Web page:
49 Burning Condors, welcome to VENTS! Can you tell us about your latest album, Seventh Hymnal? 

Seventh Hymnal was written, recorded, and produced during the height of the pandemic. There was an incredible amount of uncertainty, chaos, and death – in our communities and in our homes. We didn’t set out to write an album so drenched in sadness and despair, but subconsciously I think what we were experiencing in the world naturally bled into what we wrote. It’s undeniably a much darker album than our maiden voyage with ‘Truths and Roses,’ but we’ve never been opposed to leaning into those murky, swampy waters and, in truth, had hoped to evolve our sound to harness something altogether more hellish this time around.

It’s no wonder your music resonates in your hometown and beyond! How do you want your fans to feel when they hear this album? 

I want their hearts to seize. I want them to feel frenzied and furious. I want them to grieve openly. I want women, especially, to beat their fists in the air and sing at the top of their lungs like they’re sirens themselves drowning men in the ocean. I don’t know if that all encapsulates a singular, specific feeling, but it’s the feeling that lives somewhere between the words ‘carnal’ and haunted’.

It was written during lockdown; how did it feel to encompass such insurmountable grief through music? 

I’m sure I’m not saying anything new by stating that writing music is a form of catharsis. In lockdown you feel pent up and also out of control and all of that energy has to go somewhere. All of these songs came together so quickly – I think we were a bit frantic to make something out of all the horror around us. I was, admittedly, reading a lot of philosophy at this time (another sort of catharsis) and read a lot of Maria Popova. She wrote an article on overcoming grief by examining the words of Seneca’s letters to his mother. That article was the inspiration for ‘Little Death’ and in fact, I wrote lyrics that came directly from this letter. The rest of the songs flowed from there. 

Who were your biggest music influences while constructing the album? 

Our inspirations are endless — the twangy blues of Mississippi Fred McDowell, the sudsy and sultry rock of Queens of the Stone Age, the haunting and fuzzy feel of Chelsea Wolfe and All Them Witches, and the heart-in-guts lyrics of Amy Winehouse. We actually met as a band and shared our favorite musical inspirations at the onset of writing this album to get into 

You lean heavily on occultist symbolism and themes of feminine strength & empowerment; can you tell us a little more about that?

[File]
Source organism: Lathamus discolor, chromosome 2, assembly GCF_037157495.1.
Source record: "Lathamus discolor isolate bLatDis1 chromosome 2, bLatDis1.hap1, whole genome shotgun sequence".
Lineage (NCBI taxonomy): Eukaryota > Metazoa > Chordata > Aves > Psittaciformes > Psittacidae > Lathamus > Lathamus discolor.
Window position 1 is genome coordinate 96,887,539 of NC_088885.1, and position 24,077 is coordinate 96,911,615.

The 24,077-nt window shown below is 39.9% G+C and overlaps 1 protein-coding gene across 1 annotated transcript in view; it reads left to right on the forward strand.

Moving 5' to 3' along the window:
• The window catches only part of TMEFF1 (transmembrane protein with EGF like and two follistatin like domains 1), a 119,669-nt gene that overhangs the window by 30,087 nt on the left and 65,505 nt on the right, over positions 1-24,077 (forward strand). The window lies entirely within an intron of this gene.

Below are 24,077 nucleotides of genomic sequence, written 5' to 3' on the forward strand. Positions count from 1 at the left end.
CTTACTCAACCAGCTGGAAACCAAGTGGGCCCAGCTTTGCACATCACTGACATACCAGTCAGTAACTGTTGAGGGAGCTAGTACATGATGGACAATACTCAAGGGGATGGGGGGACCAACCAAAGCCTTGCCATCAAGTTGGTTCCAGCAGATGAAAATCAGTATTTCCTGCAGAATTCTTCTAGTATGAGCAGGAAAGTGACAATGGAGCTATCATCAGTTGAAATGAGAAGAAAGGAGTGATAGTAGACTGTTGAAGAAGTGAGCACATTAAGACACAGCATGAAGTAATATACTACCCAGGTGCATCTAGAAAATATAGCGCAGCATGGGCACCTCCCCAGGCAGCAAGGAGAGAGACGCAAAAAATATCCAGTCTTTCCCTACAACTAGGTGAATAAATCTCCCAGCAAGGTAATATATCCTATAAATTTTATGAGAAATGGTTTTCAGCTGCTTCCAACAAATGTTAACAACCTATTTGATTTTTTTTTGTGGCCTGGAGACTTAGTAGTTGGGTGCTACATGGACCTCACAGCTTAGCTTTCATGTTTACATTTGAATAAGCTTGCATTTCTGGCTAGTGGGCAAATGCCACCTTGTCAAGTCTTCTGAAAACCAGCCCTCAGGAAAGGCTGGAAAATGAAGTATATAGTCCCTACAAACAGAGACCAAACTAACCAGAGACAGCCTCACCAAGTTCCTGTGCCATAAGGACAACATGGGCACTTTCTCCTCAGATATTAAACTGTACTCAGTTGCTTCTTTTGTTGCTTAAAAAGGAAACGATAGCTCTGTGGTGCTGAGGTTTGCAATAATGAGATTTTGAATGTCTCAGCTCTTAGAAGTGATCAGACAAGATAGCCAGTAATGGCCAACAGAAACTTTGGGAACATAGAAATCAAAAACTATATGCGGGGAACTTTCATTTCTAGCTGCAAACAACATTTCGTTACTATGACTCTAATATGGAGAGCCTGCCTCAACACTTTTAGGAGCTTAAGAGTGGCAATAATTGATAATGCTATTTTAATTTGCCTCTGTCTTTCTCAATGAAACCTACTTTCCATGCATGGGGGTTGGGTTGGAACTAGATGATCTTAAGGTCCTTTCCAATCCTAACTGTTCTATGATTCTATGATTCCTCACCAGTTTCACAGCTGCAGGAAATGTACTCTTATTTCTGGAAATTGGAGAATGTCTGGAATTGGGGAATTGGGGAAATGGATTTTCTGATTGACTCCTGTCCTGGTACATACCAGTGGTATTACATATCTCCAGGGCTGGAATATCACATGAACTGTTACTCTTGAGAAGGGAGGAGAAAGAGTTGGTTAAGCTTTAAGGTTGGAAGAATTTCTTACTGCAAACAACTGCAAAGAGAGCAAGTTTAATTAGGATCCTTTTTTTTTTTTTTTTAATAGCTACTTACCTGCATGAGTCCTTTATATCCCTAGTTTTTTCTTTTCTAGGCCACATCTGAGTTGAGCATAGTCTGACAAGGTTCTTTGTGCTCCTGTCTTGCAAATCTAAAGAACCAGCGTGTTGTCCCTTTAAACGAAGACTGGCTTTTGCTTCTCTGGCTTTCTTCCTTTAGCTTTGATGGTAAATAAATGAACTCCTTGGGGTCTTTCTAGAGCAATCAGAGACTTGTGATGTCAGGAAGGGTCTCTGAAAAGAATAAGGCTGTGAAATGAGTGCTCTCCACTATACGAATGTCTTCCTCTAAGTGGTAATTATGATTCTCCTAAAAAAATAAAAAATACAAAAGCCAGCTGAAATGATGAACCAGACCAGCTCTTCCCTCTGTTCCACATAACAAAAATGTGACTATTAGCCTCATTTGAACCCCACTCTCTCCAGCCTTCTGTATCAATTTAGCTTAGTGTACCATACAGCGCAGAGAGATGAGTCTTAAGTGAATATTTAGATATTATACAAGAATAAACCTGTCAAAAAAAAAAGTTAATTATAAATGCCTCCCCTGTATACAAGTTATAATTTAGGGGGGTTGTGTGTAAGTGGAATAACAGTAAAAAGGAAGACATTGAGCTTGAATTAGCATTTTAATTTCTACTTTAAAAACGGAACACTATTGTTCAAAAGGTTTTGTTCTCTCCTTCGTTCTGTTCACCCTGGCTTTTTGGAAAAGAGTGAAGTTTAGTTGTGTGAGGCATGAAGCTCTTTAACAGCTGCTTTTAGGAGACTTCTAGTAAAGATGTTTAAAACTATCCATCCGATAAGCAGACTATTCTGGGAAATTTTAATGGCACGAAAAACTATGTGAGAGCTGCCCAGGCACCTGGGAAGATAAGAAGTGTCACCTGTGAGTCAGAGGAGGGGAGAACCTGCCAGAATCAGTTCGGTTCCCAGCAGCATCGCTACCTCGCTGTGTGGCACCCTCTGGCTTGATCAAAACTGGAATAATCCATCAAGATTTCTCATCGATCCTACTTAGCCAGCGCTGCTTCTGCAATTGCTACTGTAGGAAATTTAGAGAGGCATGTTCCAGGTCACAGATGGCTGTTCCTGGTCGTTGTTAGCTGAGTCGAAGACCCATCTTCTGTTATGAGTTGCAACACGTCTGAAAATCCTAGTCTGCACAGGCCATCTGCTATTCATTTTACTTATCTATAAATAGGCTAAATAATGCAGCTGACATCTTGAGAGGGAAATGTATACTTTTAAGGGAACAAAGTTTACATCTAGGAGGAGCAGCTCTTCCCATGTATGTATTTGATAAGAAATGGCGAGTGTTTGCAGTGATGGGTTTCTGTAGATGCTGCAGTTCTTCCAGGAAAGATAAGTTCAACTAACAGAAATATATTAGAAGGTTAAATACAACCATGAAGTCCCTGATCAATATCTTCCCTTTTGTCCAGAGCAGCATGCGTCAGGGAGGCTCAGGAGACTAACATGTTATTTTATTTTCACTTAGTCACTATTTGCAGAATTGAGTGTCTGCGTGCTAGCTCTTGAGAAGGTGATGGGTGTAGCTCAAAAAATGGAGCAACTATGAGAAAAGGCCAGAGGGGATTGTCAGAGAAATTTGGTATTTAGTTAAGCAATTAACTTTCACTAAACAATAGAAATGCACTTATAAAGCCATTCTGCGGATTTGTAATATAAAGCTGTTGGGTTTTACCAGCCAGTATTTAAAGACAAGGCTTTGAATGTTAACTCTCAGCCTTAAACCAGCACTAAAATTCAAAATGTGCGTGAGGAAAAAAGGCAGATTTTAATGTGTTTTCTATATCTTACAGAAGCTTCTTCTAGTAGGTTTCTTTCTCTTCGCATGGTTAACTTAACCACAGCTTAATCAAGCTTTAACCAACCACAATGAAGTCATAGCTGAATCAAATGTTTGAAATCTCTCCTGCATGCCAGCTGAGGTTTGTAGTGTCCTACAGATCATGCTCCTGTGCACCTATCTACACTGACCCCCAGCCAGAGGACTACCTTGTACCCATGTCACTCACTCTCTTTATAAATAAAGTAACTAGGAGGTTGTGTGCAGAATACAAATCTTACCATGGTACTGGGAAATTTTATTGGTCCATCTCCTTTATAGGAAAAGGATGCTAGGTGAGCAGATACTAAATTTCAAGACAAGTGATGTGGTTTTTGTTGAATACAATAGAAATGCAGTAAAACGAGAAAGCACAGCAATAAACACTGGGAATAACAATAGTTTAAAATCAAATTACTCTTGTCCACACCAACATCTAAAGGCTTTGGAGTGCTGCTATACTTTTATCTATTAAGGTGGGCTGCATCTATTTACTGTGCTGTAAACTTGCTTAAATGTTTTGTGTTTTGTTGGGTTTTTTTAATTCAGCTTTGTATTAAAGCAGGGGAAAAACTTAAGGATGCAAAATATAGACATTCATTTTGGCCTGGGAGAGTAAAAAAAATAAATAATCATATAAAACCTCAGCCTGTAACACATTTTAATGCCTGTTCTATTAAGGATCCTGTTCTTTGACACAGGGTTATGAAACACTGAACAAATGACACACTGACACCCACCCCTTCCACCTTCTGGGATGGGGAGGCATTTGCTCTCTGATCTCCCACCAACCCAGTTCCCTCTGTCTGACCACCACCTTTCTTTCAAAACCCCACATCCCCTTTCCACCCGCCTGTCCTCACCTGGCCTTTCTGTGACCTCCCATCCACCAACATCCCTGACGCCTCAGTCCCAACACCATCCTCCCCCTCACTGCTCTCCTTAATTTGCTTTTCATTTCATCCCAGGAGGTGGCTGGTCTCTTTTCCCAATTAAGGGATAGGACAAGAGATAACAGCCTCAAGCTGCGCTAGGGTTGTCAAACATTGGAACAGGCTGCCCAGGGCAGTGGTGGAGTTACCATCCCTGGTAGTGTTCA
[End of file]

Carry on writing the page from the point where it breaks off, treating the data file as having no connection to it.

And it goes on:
I think witchcraft is imprinted on every woman’s soul in some capacity. It’s representative of past oppression and ultimately accession. It’s representative of our ties to the earth and what it’s given us. It represents men’s fear – fear of a woman who can survive on her own – thrive on her own – without them. 

I love mythology, but especially those beautiful and rare pieces of mythology where women outwit and devour against all odds. We want to celebrate that power in the music we write and pass on a little of that dark magic to the women listening. 

It’s important to me personally, as a woman in the music industry, to ensure women are at the center of what I write – for good or for bad! Not all the women in our songs are good; I wouldn’t want to run into the goddess at the end of Seventh Hymnal or the sirens in Red Drum Skin, but it’s the fact that they’re indeed women, and they’re the focal point, and the men are the side character hardly mentioned, that matters.

What brought you all together as artists? 

Chris and Zach have known each other since elementary school and were in a couple bands pre-49BC. It’s why the core of the band is so strong and effortless; they’ve been working and bouncing off one another for years. That sort of creative coordination can’t be taught; it comes from years of friendship and collaboration. 

Chris and I were close friends and while he was trying to build a solo guitarist career, he haphazardly discovered that I could sing (ha!). We ended up writing our first 49BC song together in New Orleans – a fan favorite called ‘Rosaleen’. 

We knew we needed to round-out the sound with some serious rhythm and we had our heart set on strings; Kat and Andriana were fans of the music and naturally fit into the fold – fleshing our our holy trinity of women. 

We all have such different backgrounds – Chris is a slide guitarist, Zach with death metal bass, Andriana toured with country artists, Kat is trained in jazz drums, and I have a degree in musical theater. Somehow we’ve found where all of these overlap and created this weird thing together. 

What is next for 49 Burning Condors? 

We’re hosting an album release show on Halloween weekend at Philly’s famous Khyber Pass Pub – flush with tarot card readers and aura photographers – where we’ll celebrate with some new merch. In January, we’re headed out to the middle of nowhere in the woods to finalize songs for our next album  – we’re always writing. And next fall? You’ll be seeing us on the road for our first tour. 

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Author: Cesco

Reviewing the best independent music

About Cesco

Reviewing the best independent music

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